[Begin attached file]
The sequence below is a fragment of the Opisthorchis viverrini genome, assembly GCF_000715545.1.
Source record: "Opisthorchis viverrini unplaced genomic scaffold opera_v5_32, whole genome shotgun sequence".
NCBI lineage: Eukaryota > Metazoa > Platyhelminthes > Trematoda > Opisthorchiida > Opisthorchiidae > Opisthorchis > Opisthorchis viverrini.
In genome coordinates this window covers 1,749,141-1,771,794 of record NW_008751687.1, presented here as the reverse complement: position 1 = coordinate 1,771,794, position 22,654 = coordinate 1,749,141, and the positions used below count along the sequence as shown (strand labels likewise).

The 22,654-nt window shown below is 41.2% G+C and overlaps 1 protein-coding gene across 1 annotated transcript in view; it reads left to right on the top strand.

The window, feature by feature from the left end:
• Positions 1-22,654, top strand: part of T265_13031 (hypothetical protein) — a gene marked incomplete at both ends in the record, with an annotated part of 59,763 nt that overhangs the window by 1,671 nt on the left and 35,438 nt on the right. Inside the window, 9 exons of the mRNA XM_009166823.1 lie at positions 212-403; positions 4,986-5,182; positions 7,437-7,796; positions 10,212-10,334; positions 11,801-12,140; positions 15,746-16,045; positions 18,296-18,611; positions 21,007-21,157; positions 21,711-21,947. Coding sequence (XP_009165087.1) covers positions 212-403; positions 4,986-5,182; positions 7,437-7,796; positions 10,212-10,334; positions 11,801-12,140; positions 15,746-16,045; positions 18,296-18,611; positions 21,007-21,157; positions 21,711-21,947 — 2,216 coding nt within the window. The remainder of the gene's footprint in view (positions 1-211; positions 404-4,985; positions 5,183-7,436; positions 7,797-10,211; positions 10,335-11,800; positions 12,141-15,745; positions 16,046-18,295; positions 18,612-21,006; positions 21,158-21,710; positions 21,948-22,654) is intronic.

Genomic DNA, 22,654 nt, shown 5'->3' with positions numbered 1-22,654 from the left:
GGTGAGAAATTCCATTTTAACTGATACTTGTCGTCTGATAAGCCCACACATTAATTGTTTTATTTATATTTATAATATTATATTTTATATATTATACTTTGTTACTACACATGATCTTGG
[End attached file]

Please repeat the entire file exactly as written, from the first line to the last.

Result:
The sequence below is a fragment of the Opisthorchis viverrini genome, assembly GCF_000715545.1.
Source record: "Opisthorchis viverrini unplaced genomic scaffold opera_v5_32, whole genome shotgun sequence".
NCBI lineage: Eukaryota > Metazoa > Platyhelminthes > Trematoda > Opisthorchiida > Opisthorchiidae > Opisthorchis > Opisthorchis viverrini.
In genome coordinates this window covers 1,749,141-1,771,794 of record NW_008751687.1, presented here as the reverse complement: position 1 = coordinate 1,771,794, position 22,654 = coordinate 1,749,141, and the positions used below count along the sequence as shown (strand labels likewise).

The 22,654-nt window shown below is 41.2% G+C and overlaps 1 protein-coding gene across 1 annotated transcript in view; it reads left to right on the top strand.

The window, feature by feature from the left end:
• Positions 1-22,654, top strand: part of T265_13031 (hypothetical protein) — a gene marked incomplete at both ends in the record, with an annotated part of 59,763 nt that overhangs the window by 1,671 nt on the left and 35,438 nt on the right. Inside the window, 9 exons of the mRNA XM_009166823.1 lie at positions 212-403; positions 4,986-5,182; positions 7,437-7,796; positions 10,212-10,334; positions 11,801-12,140; positions 15,746-16,045; positions 18,296-18,611; positions 21,007-21,157; positions 21,711-21,947. Coding sequence (XP_009165087.1) covers positions 212-403; positions 4,986-5,182; positions 7,437-7,796; positions 10,212-10,334; positions 11,801-12,140; positions 15,746-16,045; positions 18,296-18,611; positions 21,007-21,157; positions 21,711-21,947 — 2,216 coding nt within the window. The remainder of the gene's footprint in view (positions 1-211; positions 404-4,985; positions 5,183-7,436; positions 7,797-10,211; positions 10,335-11,800; positions 12,141-15,745; positions 16,046-18,295; positions 18,612-21,006; positions 21,158-21,710; positions 21,948-22,654) is intronic.

Genomic DNA, 22,654 nt, shown 5'->3' with positions numbered 1-22,654 from the left:
GGTGAGAAATTCCATTTTAACTGATACTTGTCGTCTGATAAGCCCACACATTAATTGTTTTATTTATATTTATAATATTATATTTTATATATTATACTTTGTTACTACACATGATCTTGG